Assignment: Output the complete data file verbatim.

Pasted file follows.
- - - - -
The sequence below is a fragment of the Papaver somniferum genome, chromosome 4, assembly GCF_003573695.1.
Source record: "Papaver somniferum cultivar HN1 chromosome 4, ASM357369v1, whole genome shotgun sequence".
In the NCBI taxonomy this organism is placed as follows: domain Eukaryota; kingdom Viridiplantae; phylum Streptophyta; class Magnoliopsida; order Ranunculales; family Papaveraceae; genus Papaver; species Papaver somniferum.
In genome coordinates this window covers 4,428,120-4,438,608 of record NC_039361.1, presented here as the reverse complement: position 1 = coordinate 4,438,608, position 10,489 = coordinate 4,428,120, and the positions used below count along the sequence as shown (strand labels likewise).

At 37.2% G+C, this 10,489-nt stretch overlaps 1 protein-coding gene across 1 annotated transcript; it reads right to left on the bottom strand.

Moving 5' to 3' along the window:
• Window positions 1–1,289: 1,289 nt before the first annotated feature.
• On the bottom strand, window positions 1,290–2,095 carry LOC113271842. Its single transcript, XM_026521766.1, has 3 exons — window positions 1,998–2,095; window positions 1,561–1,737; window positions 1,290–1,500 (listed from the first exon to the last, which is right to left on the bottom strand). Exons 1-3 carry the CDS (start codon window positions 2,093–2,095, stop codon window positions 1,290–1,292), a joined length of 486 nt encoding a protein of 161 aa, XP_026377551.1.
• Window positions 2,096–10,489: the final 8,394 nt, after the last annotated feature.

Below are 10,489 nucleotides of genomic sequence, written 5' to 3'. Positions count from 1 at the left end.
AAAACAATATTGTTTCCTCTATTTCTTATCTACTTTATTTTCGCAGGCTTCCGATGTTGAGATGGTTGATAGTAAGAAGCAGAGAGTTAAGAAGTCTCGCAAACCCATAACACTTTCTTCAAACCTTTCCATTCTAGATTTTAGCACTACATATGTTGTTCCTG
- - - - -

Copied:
The sequence below is a fragment of the Papaver somniferum genome, chromosome 4, assembly GCF_003573695.1.
Source record: "Papaver somniferum cultivar HN1 chromosome 4, ASM357369v1, whole genome shotgun sequence".
In the NCBI taxonomy this organism is placed as follows: domain Eukaryota; kingdom Viridiplantae; phylum Streptophyta; class Magnoliopsida; order Ranunculales; family Papaveraceae; genus Papaver; species Papaver somniferum.
In genome coordinates this window covers 4,428,120-4,438,608 of record NC_039361.1, presented here as the reverse complement: position 1 = coordinate 4,438,608, position 10,489 = coordinate 4,428,120, and the positions used below count along the sequence as shown (strand labels likewise).

At 37.2% G+C, this 10,489-nt stretch overlaps 1 protein-coding gene across 1 annotated transcript; it reads right to left on the bottom strand.

Moving 5' to 3' along the window:
• Window positions 1–1,289: 1,289 nt before the first annotated feature.
• On the bottom strand, window positions 1,290–2,095 carry LOC113271842. Its single transcript, XM_026521766.1, has 3 exons — window positions 1,998–2,095; window positions 1,561–1,737; window positions 1,290–1,500 (listed from the first exon to the last, which is right to left on the bottom strand). Exons 1-3 carry the CDS (start codon window positions 2,093–2,095, stop codon window positions 1,290–1,292), a joined length of 486 nt encoding a protein of 161 aa, XP_026377551.1.
• Window positions 2,096–10,489: the final 8,394 nt, after the last annotated feature.

Below are 10,489 nucleotides of genomic sequence, written 5' to 3'. Positions count from 1 at the left end.
AAAACAATATTGTTTCCTCTATTTCTTATCTACTTTATTTTCGCAGGCTTCCGATGTTGAGATGGTTGATAGTAAGAAGCAGAGAGTTAAGAAGTCTCGCAAACCCATAACACTTTCTTCAAACCTTTCCATTCTAGATTTTAGCACTACATATGTTGTTCCTG